7 Things You Can Do Right Now for a More Accessible Website

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By Hilary Cotter
sept. 15 2017 — Web Accessibility

Once you decide to look at the overall accessibility of your website, your first challenge is determining where to start. The world of digital accessibility is diverse and can even seem quite overwhelming at times. As accessibility becomes a growing initiative for organizations worldwide, the best way to get started is to start small. With that in mind, we’ve compiled a few things you can implement right away to make your digital presence more accessible for everyone. 

1. Check your site’s level of accessibility 

First thing's first: To make progress, you have to know where you’re starting. Do an accessibility check to determine just how much work your website needs to comply with WCAG 2.0 guidelines. Our free accessibility checker is a great way to assess your site’s general accessibility level and find out what you should focus on first. 

2. Verify proper heading use and a logical site structure 

Screen readers and other assistive technologies rely on heading tags to effectively scan websites and help users navigate. Imagine coming to a website and only being able to access a big block of text. It doesn’t sound very appealing or user-friendly, does it? Adding heading tags (h1, h2, etc.) makes it possible for people (and screen readers) to navigate your web content quickly and effectively. As an added bonus, it can give your SEO results a boost as well! 

3. Add alt text to images 

Images on your site should always include alternative (alt) text. Alt text exists to either describe an image to users using assistive technology, or to indicate that the images are decorative and can be effectively ignored by said assistive technology. Bottom line: Alt text is a simple way to work toward accessibility compliance and make sure that people with and without disabilities can experience your site in similar ways. 

4. Avoid using images with text overlay 

Tools like screen readers can’t read text when it’s embedded in an image. To make sure readers can fully understand the content on your website, it’s best to avoid using text overlay altogether. If you absolutely must use text overlay, there are a couple things you should do. First, make sure the color contrast is sufficient so that users who are colorblind can read it. Secondly, provide the same text as a caption on the image or somewhere in the alt text.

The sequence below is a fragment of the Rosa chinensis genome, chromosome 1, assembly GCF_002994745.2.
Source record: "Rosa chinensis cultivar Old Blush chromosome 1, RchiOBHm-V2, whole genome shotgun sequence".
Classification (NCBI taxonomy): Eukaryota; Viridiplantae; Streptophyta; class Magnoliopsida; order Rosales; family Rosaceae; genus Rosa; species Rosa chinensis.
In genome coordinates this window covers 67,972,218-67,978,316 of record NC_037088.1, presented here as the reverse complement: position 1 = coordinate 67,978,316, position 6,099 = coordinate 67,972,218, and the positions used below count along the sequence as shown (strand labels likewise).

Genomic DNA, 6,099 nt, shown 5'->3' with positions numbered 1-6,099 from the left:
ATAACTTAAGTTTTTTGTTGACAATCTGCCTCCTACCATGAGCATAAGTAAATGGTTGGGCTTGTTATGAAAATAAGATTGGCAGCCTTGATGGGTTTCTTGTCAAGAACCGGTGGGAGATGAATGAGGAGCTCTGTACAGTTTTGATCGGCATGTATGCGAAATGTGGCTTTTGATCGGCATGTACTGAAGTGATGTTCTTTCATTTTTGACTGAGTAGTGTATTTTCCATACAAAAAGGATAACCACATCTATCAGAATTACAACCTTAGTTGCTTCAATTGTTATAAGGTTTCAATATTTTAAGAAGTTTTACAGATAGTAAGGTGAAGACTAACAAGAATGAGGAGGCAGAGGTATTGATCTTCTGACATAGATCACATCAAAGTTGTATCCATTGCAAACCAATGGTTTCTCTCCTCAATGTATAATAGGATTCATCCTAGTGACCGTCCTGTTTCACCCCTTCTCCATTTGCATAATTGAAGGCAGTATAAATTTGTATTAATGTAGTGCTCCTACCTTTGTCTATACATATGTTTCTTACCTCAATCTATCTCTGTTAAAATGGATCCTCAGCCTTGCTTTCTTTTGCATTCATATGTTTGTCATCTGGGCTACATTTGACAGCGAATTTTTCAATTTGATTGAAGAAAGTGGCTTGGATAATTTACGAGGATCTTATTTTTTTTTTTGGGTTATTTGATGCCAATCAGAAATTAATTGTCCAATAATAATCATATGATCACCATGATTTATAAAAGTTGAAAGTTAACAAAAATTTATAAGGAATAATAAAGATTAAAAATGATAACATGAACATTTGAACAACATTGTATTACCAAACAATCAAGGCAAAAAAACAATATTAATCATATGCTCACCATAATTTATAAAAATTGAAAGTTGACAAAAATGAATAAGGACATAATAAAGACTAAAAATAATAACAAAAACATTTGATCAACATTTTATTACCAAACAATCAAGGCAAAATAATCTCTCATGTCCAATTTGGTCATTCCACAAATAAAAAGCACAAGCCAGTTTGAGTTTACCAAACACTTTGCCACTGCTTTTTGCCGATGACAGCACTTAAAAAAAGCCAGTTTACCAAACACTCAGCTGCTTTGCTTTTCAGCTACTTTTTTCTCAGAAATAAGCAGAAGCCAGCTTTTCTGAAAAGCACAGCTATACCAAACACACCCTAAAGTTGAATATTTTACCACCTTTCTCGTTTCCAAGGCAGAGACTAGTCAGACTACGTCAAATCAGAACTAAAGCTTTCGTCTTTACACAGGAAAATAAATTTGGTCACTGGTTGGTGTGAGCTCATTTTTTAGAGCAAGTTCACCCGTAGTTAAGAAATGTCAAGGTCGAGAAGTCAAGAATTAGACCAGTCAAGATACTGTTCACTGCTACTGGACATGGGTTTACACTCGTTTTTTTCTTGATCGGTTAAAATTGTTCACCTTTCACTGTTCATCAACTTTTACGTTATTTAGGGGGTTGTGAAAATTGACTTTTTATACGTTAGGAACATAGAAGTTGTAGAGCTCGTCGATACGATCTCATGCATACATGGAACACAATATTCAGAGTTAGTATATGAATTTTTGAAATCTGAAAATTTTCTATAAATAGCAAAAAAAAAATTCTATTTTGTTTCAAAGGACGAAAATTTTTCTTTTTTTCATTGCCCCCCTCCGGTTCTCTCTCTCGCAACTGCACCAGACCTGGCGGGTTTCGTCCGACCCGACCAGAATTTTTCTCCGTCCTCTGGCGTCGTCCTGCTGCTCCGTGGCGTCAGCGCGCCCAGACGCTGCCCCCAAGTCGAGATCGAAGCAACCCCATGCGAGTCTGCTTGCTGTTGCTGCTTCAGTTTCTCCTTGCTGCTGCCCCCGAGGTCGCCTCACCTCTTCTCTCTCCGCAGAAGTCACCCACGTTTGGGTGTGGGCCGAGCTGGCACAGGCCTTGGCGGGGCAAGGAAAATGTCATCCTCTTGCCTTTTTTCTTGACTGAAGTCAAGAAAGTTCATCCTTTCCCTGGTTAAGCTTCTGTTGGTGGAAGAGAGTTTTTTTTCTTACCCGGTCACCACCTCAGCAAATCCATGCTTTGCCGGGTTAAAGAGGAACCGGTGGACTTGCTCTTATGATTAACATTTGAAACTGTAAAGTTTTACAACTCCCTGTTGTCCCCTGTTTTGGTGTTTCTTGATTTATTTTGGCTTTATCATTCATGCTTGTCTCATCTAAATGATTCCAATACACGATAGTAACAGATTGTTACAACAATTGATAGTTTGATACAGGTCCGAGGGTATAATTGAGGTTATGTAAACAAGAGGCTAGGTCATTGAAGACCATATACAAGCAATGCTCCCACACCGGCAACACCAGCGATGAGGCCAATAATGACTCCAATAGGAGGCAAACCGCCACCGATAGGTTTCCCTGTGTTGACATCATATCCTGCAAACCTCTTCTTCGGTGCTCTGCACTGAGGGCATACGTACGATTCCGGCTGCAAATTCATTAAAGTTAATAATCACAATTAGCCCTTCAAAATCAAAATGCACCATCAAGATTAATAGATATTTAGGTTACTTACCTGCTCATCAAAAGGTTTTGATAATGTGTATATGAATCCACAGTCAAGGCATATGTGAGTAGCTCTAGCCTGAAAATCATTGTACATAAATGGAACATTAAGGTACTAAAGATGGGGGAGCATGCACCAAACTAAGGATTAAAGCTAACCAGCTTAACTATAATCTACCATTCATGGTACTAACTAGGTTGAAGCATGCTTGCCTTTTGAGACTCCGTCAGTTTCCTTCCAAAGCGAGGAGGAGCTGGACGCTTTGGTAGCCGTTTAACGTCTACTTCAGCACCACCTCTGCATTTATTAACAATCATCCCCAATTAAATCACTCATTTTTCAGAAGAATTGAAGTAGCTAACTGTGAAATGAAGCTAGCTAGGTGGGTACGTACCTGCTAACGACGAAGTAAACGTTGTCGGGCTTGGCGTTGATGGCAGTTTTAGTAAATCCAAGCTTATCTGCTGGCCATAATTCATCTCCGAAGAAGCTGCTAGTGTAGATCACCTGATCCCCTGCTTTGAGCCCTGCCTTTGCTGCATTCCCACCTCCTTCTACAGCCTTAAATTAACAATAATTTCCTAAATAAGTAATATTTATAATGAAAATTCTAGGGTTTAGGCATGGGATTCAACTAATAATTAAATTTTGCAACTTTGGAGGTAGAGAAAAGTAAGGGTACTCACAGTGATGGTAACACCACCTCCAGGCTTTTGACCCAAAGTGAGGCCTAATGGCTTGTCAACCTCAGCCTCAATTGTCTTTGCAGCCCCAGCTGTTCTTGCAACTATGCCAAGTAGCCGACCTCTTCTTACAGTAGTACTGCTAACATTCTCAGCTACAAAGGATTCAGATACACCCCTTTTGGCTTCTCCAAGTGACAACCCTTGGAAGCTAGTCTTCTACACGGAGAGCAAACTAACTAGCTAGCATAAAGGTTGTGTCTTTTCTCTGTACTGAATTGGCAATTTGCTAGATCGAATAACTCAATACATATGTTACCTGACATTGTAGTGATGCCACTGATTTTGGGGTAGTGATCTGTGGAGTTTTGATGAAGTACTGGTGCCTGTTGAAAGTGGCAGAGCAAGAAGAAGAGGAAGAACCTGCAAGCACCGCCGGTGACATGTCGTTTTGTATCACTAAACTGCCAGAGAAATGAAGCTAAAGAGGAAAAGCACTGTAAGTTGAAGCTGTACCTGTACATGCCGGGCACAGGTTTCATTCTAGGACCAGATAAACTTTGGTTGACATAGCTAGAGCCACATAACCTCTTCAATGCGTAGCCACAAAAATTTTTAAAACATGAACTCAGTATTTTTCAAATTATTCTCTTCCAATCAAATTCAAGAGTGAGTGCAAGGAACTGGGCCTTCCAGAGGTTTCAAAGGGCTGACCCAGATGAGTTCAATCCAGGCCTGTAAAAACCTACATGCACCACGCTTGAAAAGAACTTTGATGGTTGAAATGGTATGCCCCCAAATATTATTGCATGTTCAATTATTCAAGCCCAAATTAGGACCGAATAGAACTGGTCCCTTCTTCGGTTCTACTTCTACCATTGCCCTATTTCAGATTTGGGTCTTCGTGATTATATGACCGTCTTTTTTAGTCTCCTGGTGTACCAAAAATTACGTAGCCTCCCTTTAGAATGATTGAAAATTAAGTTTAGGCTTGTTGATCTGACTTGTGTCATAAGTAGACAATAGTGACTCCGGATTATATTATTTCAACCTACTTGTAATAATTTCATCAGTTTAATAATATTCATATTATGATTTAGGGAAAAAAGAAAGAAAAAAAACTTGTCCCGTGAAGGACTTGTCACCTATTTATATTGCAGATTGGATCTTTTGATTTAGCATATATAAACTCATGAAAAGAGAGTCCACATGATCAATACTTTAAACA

5. Make hyperlinked text identifiable out of context 

Assistive technologies often navigate link-to-link, meaning hyperlinked text is presented out of context. The use of phrases like “click here” or “learn more” doesn’t provide enough information for visitors with disabilities to understand where those links will lead. Instead, opt for phrases that explain where the link goes and make sense out of context. For example, if you are planning to link to your blog, use a phrase like “read our blog,” rather than “click here”. 

6. Rewrite instructions that focus on color or page geography 

For most visitors, it might make complete sense to reference clicking on a red button or the link in the left-hand corner of the page. However, for visitors who are colorblind or use assistive technology, those instructions could mean next to nothing. Instead, rely on site structure, headings, or other label types that instruct visitors where to find specific content without the use of purely visual cues.  

7. Determine if your multimedia content has a transcript and/or captions 

Providing a transcript for audio or video content is the most basic level of accessibility for multimedia content. A transcript allows users with any number of disabilities to access content they might not otherwise experience. Ideally, captions synced with video and audio content would also be provided so users who are deaf or hard of hearing can watch a video while simultaneously reading along with the audio. With a simple Google search, you’ll find plenty of transcription and captioning services or software to help you make your web presence that much more accessible.  

With roughly 15% of people worldwide living with a disability*, it’s more important than ever to make your website accessible for all. These quick tips will help you get a jump start on your accessibility progress and start you on the way to a more inclusive digital presence. 

To dive a little deeper into the world of digital accessibility, download The Must-Have Web Accessibility Handbook

Download the handbook

 

*World Health Organization, World Report on Disability 

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